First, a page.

Season Six


    At the end of The Wheel in Space, the Doctor uses the TARDIS memory scanner for Zoe’s benefit, in case she, like Victoria, feels unable to cope with the constant attrition of his galaxy-bound adventures. This was a clever insert by the producers which allowed them to fill the transmission gap between Seasons 5 and 6 with a repeat of The Evil of the Daleks, which became the first ever repeated serial on Dr Who. The recap doesn’t appear to have put her off. In fact Zoe seems even more perky and inquisitive than before.

    The Dominators starts with a brilliant opening space-scape as a phalanx of alien craft approach the insignificant planet Dulkis. It’s all downhill from there. The closeup model work of a flying saucer [again!] is wholly inadequate. The first appearance of Navigator Rago and Probationer Tova, the two Dominators assigned to destroy the planet by converting it to radioactive matter, is underwhelming. These are supposed to be soldiers of the Masters of the Ten Galaxies, but they arrive by stealth and seem to have no knowledge – physical, environmental or economic – of the planet they’ve landed on. They also have an army of silly looking robots called Quarks who, despite their obvious power, have no artificial intelligence of their own and are easily bested. They can’t even do manual labour and a band of captured students have to be used as slaves to clear a drilling site. You’d have thought the Quarks could have just blasted away at the rocks with their laser guns as it seems no problem blowing up a very extensive atomic research facility.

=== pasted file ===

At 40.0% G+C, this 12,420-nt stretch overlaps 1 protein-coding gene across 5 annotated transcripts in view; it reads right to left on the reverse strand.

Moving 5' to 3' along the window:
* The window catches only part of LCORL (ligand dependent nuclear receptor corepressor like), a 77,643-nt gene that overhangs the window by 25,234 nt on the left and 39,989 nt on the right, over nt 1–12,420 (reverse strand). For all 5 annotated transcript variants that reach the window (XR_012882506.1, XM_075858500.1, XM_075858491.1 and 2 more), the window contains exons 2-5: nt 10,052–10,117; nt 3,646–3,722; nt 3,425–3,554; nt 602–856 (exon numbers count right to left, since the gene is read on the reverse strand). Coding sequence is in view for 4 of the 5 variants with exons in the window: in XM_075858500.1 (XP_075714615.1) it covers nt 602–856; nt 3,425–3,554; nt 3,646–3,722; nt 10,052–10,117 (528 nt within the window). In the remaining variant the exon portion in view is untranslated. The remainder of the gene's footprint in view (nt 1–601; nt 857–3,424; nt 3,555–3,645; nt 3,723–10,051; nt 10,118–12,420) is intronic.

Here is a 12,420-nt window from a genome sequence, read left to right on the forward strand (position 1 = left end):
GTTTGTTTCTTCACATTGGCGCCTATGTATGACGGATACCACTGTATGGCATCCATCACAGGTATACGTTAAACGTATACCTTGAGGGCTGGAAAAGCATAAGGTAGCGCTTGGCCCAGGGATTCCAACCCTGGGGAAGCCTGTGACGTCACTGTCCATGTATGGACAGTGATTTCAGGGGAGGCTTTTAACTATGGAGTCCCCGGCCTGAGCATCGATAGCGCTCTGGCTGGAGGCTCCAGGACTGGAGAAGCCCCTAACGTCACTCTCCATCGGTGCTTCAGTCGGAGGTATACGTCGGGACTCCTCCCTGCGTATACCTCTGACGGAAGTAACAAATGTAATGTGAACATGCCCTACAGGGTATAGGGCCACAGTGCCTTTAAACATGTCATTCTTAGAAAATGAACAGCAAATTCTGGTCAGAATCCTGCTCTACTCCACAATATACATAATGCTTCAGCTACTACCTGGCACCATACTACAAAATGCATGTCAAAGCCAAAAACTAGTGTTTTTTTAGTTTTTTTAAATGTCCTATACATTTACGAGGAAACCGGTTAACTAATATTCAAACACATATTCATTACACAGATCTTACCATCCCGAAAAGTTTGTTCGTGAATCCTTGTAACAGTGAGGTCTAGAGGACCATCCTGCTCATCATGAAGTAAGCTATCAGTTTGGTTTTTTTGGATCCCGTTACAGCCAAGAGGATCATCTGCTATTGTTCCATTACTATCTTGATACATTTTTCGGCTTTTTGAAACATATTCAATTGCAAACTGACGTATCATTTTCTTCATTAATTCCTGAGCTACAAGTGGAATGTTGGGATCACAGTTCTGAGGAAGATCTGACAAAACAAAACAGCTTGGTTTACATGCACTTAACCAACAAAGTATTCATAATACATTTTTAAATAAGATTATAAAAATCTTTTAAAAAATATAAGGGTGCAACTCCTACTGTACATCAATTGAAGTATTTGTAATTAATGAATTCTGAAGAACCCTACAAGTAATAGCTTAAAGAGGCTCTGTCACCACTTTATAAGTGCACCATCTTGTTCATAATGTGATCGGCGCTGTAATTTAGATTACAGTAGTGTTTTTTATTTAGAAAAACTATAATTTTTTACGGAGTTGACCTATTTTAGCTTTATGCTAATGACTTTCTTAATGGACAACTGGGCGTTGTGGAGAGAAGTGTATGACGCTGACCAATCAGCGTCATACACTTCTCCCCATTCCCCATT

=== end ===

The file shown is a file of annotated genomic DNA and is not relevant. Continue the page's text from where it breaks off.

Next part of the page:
Dulkis has a pacifist civilisation. Weapons have become obsolete, although they have performed atomic testing, hoping to utilise nuclear fission as a power source. They are apparently phenomenally advanced, but they don’t believe in extra-terrestrial lifeforms, have a parliamentary council system based upon debate rather than decision and have possibly the worst fashion designers in Dr Who history. The men wear odd, crimped togas and the women don bathing suits and see-through aprons. Even Zoe remarks: “They don’t seem very practical.” Too right. Mind you, the Dominators share equally bad attire, crammed as they are into turtle-like shoulder pads.

    Oh, where to go with this one…

    After a rocky start the bitter relationship between the two villains takes shape. Ronald Allen and Kenneth Ives have fun chewing the scenery and verbally battering each other. Tova’s self-gratifying violent instincts appear to be at fault, but by the end of the story, it is Rago’s more considered approach which prevents the Dominators fiery scheme from succeeding. There’s a lot of amusement watching the Dulkis council attempt to reach any sort of decision. Progress here has ground to halt; as Arthur Cox’s not-so-young rebel Cully says to Zoe: “I can tell you’re not from Dulkis. You ask questions!” When an expert in emergency planning informs the council of its three choices – fight, submit or flee – they opt to wait. Senex, the council elder, reflects bitterly: “We can do nothing. This is our tragedy.” Writer Norman Ashby does have a certain gift for penetrative dialogue, but he’s not so effective with the routine action, most of which is very humdrum. Despite a frantic finale, the whole piece felt too long by an episode.